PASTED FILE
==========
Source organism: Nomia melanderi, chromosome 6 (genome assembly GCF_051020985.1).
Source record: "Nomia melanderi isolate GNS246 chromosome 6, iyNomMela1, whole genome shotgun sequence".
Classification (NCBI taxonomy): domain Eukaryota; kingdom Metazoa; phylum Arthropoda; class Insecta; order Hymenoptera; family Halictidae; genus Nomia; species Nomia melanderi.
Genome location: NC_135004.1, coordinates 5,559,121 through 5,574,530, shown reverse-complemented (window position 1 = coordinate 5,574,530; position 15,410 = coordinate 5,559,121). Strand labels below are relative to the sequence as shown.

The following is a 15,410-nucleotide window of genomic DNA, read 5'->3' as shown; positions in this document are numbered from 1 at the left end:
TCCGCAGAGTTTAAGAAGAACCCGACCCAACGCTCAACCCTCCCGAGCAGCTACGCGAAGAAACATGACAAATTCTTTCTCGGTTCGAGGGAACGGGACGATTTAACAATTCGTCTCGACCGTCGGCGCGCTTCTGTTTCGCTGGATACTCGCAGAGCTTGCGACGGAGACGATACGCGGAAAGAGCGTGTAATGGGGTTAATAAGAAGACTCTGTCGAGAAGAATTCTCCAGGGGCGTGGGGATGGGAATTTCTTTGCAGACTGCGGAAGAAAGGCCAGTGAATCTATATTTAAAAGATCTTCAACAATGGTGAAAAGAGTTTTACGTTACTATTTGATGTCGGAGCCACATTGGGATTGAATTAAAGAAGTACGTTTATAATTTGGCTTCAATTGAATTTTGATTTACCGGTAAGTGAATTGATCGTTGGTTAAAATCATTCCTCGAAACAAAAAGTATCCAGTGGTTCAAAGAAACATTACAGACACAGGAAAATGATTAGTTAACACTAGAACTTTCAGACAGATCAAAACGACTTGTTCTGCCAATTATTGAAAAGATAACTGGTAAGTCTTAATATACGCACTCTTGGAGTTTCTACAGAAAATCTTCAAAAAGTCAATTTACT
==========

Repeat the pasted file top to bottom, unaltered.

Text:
Source organism: Nomia melanderi, chromosome 6 (genome assembly GCF_051020985.1).
Source record: "Nomia melanderi isolate GNS246 chromosome 6, iyNomMela1, whole genome shotgun sequence".
Classification (NCBI taxonomy): domain Eukaryota; kingdom Metazoa; phylum Arthropoda; class Insecta; order Hymenoptera; family Halictidae; genus Nomia; species Nomia melanderi.
Genome location: NC_135004.1, coordinates 5,559,121 through 5,574,530, shown reverse-complemented (window position 1 = coordinate 5,574,530; position 15,410 = coordinate 5,559,121). Strand labels below are relative to the sequence as shown.

The following is a 15,410-nucleotide window of genomic DNA, read 5'->3' as shown; positions in this document are numbered from 1 at the left end:
TCCGCAGAGTTTAAGAAGAACCCGACCCAACGCTCAACCCTCCCGAGCAGCTACGCGAAGAAACATGACAAATTCTTTCTCGGTTCGAGGGAACGGGACGATTTAACAATTCGTCTCGACCGTCGGCGCGCTTCTGTTTCGCTGGATACTCGCAGAGCTTGCGACGGAGACGATACGCGGAAAGAGCGTGTAATGGGGTTAATAAGAAGACTCTGTCGAGAAGAATTCTCCAGGGGCGTGGGGATGGGAATTTCTTTGCAGACTGCGGAAGAAAGGCCAGTGAATCTATATTTAAAAGATCTTCAACAATGGTGAAAAGAGTTTTACGTTACTATTTGATGTCGGAGCCACATTGGGATTGAATTAAAGAAGTACGTTTATAATTTGGCTTCAATTGAATTTTGATTTACCGGTAAGTGAATTGATCGTTGGTTAAAATCATTCCTCGAAACAAAAAGTATCCAGTGGTTCAAAGAAACATTACAGACACAGGAAAATGATTAGTTAACACTAGAACTTTCAGACAGATCAAAACGACTTGTTCTGCCAATTATTGAAAAGATAACTGGTAAGTCTTAATATACGCACTCTTGGAGTTTCTACAGAAAATCTTCAAAAAGTCAATTTACT